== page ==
Lemma 2.2

For any integers \(r \geq0\), \(v\in H_{\chi ^{(\alpha,\beta)},A}^{r}(\Lambda)\cap L^{2}_{\chi^{(\alpha,\beta )}}(\Lambda)\),
$$\|P_{N,\alpha,\beta}v-v\|_{\chi^{(\alpha,\beta)}} \leq cN^{-r}\|v \|_{r,\chi^{(\alpha,\beta)},A}. $$

For the proof, see [16].

Lemma 2.3

For any integers \(r\geq1\), \(v \in{}_{0}H_{\chi ^{(\alpha,\beta)},A}^{r}(\Lambda)\cap{}_{0}L_{\chi^{(\alpha,\beta )}}^{2}(\Lambda)\),
$$\|{}_{0}P_{N,\alpha,\beta}v-v\|_{\chi^{(\alpha,\beta)}} \leq cN^{1-r} \|v\|_{r,\chi^{(\alpha,\beta)},A}. $$

Proof

By the projection theorem,
$$\|{}_{0}P_{N,\alpha,\beta}v-v\|_{\chi^{(\alpha,\beta)}} \leq\|\phi-v \|_{\chi^{(\alpha,\beta)}}, \quad \forall \phi\in{}_{0}{\mathcal{P}}_{N}({ \Lambda}). $$
Take \(\phi(x)=\int_{-1}^{x}P_{N-1,\alpha,\beta}v'\, d\xi\) in the above. Clearly, \(\phi\in{}_{0}{\mathcal{P}}_{N}({\Lambda})\). According to Lemma 2.1, we have
$$\|{}_{0}P_{N,\alpha,\beta}v-v\|_{\chi^{(\alpha,\beta)}} \leq c\biggl\Vert P_{N-1,\alpha,\beta}\frac{dv}{dx}-\frac{dv}{dx}\biggr\Vert _{\chi ^{(\alpha,\beta)}}. $$
A combination of Lemma 2.2 and this inequality leads to the desired result. □

Lemma 2.4

For any \(\phi\in{\mathcal{P}}_{N}(\Lambda)\cap H^{r}_{\chi^{(\alpha,\beta)}}(\Lambda)\cap L^{2}_{\chi^{(\alpha,\beta )}}(\Lambda)\), integer \(r\geq0\),
$$\|\phi\|^{2}_{r,\chi^{(\alpha,\beta)}}\leq cN^{2r}\|\phi \|^{2}_{\chi^{(\alpha,\beta)}}. $$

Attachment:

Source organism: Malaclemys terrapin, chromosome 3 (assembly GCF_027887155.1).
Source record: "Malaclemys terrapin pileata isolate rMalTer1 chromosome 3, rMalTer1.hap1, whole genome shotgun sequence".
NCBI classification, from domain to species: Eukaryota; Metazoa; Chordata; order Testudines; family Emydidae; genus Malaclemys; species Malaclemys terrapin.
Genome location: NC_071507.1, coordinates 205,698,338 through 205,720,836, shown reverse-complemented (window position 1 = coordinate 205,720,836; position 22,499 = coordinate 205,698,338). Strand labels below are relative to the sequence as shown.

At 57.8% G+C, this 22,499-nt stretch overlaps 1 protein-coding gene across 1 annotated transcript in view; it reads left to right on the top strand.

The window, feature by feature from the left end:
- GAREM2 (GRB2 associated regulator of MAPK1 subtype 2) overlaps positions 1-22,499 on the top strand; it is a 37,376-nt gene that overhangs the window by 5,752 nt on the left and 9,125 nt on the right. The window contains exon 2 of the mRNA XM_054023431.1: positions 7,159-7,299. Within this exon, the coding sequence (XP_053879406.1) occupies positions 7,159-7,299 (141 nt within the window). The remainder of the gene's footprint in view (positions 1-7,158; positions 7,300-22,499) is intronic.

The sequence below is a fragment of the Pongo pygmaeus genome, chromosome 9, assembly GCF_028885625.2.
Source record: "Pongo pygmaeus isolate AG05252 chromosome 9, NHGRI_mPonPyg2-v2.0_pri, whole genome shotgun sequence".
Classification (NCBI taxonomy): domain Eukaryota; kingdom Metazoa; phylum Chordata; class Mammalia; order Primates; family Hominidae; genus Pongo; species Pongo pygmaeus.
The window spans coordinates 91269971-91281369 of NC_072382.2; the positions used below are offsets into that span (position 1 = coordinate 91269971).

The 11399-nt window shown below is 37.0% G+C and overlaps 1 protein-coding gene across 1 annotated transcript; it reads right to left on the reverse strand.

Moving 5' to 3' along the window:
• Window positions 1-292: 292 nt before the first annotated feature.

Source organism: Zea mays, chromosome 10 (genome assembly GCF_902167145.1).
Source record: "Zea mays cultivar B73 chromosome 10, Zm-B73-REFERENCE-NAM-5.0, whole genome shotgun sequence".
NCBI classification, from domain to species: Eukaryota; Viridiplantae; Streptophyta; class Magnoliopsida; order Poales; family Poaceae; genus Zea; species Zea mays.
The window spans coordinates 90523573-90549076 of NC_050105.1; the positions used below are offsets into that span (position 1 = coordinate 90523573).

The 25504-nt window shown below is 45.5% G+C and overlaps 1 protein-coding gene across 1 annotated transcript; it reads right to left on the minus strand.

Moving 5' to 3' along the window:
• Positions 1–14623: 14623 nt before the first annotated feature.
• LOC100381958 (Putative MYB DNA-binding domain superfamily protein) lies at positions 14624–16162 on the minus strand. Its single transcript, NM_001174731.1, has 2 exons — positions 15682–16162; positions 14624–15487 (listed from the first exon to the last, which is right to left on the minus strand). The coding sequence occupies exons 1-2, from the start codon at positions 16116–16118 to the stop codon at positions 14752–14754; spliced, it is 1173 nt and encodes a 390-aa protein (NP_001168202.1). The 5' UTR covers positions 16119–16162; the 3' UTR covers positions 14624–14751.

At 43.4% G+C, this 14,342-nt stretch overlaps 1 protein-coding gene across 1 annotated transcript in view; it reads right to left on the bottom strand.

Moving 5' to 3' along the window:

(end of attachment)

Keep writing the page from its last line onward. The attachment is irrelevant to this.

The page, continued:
For the proof, see [16].

For numerical solutions of ordinary differential equations, we need other orthogonal projections. For this purpose, we introduce the space, for \(r\geq n\),
$${\mathcal{H}}^{r}_{0,n}({\Lambda})=\bigl\{ v \mid v \mbox{ is measurable on } \Lambda \mbox{ and } \Vert v\Vert _{{\mathcal{H}}^{r}_{0,n,\Lambda}}< \infty \bigr\} , $$
equipped with the following semi-norm and norm:
$$| v|_{{\mathcal{H}}^{r}_{0,n}({\Lambda})}=\biggl\Vert \frac{d^{r}v}{dx^{r}}\biggr\Vert _{\chi^{(r,-n+r)}}, \qquad \|v\|_{{\mathcal{H}}^{r}_{0,n}({\Lambda })}=\Biggl(\sum _{k=0}^{r}| v|^{2}_{{\mathcal{H}}^{k}_{0,n}({\Lambda })} \Biggr)^{\frac{1}{2}}. $$
Accordingly, we define the space, for \(r\geq n\),
$${}_{0}{\mathcal{H}}^{r}_{0,n}({\Lambda})=\biggl\{ \phi\in{\mathcal{H}}^{r}_{0,n}({\Lambda})\Bigm| \frac{d^{l}\phi(-1)}{dx^{l}}=0, 0\leq l\leq n-1\biggr\} . $$
In this paper, we shall use a specific family of Jacobi polynomials. They are defined by
$${\mathcal{L}}_{l}^{(0,n)}(x)=(1+x)^{n} J_{l-n}^{(0,n)}(x),\quad l\geq n, n\geq1. $$
The set of \({\mathcal{L}}^{(0,n)}_{l}(x)\) is the complete \(L^{2}_{\chi^{(0,-n)}}(\Lambda)\)-orthogonal system, namely
$$ \bigl({\mathcal{L}}_{l}^{(0,n)}, {\mathcal{L}}_{m}^{(0,n)} \bigr)_{\chi ^{(0,-n)},\Lambda}=\left \{ \textstyle\begin{array}{l@{\quad}l} \gamma_{m-n}^{(0,n)}, &l=m, \\ 0, &l\neq m. \end{array}\displaystyle \right . $$
(2.8)
Let
$${}_{0}{\mathcal{P}}^{n}_{N}({\Lambda})=\biggl\{ \phi\in{\mathcal{P}}_{N}({\Lambda})\Bigm|\frac{d^{l}\phi(-1)}{dx^{l}}=0, 0\leq l \leq n-1\biggr\} . $$
Now we define the projection operator \(P_{N}^{n,0}: {}_{0}{\mathcal{H}}^{r}_{0,n}({\Lambda})\rightarrow{}_{0}{\mathcal{P}}^{n}_{N}({\Lambda})\) as
$$\int_{-1}^{1}\frac{d^{n}(v-P_{N}^{n,0}v)}{dx^{n}} \frac {d^{n}\phi}{dx^{n}}\chi^{(n,0)}\, dx =0, \quad \forall\phi \in{}_{0}{\mathcal{P}}^{n}_{N}({\Lambda}). $$

Lemma 2.5

For any \(v \in{}_{0}{\mathcal{H}}^{r}_{0,n}({\Lambda })\), integer \(0\leq k\leq r\leq N+1\),
$$\biggl\Vert \frac{d^{k}}{dx^{k}}\bigl(v-P_{N}^{n,0}v\bigr) \biggr\Vert _{\chi^{(k,-n+k)}}\leq cN^{k-r}\biggl\Vert \frac{d^{r}v}{dx^{r}}\biggr\Vert _{\chi^{(r,-n+r)}}. $$